YARDS & YAYO - a story for the A-Z Challenge

YARDS  Americans call a garden a yard and it always used to throw me. To me the word conjured up an image of an unloved space with a dustbin or two and marauding cats – not a lawn and flowerbeds and trees. 
But here in Tenerife a lawn is a luxury – it takes too much maintenance and has to be watered constantly. Also the majority of us live in apartments without a patch of dirt to tend, so we build little walls or plant flowers in pots and call them gardens.
This is our ground floor terrace garden complete with baby lime tree – (did I mention our apartment is for sale? Click on the Apartment for Sale page so see more photos) - 

-  some back yards and alley gardens in our neighbourhood -

- this one could do with more water -
and if you only have a terrace you can still create YOUR YARD IN THE SKY. Our neighbour likes the sun but he is very tall!

Here's a piece of flash fiction I wrote last year - a finca is a small-holding rather like a large garden, and the story is set in Tenerife. Yayo is another name for grandfather - its English equivalent might be Gramps..


My cousin was getting married but I didn’t want my grandfather to go – the truth is I was afraid of what he might do. “Yayo – it is twenty years since you left the south and it will be a long day," I said, but he rolled a cigarillo with fingers stained by seventy years on the land and said, “I will go.”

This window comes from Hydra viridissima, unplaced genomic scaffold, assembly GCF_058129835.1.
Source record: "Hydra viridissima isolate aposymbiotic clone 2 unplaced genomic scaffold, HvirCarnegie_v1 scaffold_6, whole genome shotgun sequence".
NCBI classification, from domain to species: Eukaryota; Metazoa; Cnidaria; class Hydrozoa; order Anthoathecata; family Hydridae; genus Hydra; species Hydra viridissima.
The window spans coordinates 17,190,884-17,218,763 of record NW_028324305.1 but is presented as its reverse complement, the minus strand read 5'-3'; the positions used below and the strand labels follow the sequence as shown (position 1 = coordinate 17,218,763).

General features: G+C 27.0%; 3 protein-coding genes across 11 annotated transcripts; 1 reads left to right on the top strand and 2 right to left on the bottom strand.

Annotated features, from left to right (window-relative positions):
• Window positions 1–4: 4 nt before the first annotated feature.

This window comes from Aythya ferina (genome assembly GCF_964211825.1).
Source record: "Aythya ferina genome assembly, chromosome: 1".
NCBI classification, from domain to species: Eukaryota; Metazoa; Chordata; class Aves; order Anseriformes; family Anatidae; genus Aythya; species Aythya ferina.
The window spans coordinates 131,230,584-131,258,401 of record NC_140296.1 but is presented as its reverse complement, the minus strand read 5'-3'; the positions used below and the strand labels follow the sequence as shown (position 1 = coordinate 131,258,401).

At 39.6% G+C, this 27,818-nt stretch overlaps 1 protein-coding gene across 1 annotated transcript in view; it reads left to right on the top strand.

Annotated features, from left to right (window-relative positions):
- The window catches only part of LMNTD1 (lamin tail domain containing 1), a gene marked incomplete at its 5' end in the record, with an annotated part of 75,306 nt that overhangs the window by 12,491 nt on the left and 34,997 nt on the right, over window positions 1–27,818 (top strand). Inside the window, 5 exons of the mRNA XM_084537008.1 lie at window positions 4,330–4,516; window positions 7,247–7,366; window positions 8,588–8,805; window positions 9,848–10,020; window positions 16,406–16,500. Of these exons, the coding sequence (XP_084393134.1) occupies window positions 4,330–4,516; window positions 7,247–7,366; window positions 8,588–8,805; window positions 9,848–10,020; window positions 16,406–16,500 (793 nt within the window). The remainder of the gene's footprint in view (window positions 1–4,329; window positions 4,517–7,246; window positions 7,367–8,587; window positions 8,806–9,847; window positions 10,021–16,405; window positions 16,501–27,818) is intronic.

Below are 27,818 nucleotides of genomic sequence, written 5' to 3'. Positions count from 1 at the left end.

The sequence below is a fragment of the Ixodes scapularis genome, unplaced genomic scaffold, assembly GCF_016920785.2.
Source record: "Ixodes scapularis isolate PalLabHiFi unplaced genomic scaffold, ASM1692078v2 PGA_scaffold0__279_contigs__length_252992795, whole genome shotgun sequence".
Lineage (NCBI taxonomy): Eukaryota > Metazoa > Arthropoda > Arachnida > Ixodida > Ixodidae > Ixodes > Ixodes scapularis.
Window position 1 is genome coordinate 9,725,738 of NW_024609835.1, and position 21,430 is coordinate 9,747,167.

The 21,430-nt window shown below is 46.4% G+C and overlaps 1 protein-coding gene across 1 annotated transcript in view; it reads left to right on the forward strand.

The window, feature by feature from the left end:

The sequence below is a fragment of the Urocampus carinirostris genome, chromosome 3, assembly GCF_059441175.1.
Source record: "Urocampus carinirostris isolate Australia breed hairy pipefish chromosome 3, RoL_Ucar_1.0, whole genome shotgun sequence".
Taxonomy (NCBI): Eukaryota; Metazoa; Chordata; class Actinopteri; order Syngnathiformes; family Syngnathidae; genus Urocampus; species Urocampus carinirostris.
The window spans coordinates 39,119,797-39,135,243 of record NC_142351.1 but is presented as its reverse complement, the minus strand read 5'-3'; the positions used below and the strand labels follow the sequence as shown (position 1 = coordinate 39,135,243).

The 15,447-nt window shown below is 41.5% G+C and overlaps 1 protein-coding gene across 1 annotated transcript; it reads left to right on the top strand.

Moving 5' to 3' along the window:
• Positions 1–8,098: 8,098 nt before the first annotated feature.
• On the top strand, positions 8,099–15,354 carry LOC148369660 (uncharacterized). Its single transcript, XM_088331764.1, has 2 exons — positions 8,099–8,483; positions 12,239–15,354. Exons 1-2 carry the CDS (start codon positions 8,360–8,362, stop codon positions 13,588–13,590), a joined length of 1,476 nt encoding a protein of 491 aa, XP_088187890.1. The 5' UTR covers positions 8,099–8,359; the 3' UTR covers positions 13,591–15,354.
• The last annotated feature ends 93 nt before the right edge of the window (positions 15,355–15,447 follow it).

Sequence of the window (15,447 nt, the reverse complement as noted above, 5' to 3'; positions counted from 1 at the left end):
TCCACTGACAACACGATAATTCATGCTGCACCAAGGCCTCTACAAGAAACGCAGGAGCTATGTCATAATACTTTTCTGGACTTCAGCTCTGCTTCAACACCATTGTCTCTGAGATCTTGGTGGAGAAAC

Outside the church Yayo stood obediently for one photograph and then sat under a tree so peacefully that I relaxed, but on the way to the restaurant he said, “Now, take me to the finca.”
“But Yayo, it was sold years ago.”
“I am old, not stupid, Tomas – I know it will be different.”

As I feared, where his fields had been were only houses.
“There’s nothing left,” I said, but before I could stop him he’d unzipped and pissed against a figtree. “Yayo! People will see," I cried, mortified, but he was unrepentent.
“Let them – I planted this tree.” He plucked a fig, split it open with a horny fingernail and sucked the flesh. “The taste has not changed! In a good year this tree could yield a thousand kilos – Consuela made wonderful liquor from these figs.” He spat out the seeds and settled his hat jauntily. “Let’s go, Tomas – the party can’t start without me.”


  1. It's nice to see people claiming their little patches of outside space for flowers and plants. Love the picture of your neighbour! Great piece of fiction to - you conjured up a wonderful picture of Yayo's character.

    Annalisa, writing A-Z vignettes, at Wake Up, Eat, Write, Sleep

    1. Thank you Annalisa - I have met a few elderly men like Yayo so he was easy to picture.

  2. Love the photo of the guy on his balcony. I remember that story - isn't it a winner?

    1. The key word was 'Yield' and I've altered it slightly for this blog. Did it win the OWC?

  3. Fabulous Flash as usual, Liz. Love the feet on the balcony!

  4. That is a man who takes his rest very seriously. A Yayo of the future?

  5. Great photos - they make me nostalgic for the years I lived in Spain. Great little story too!


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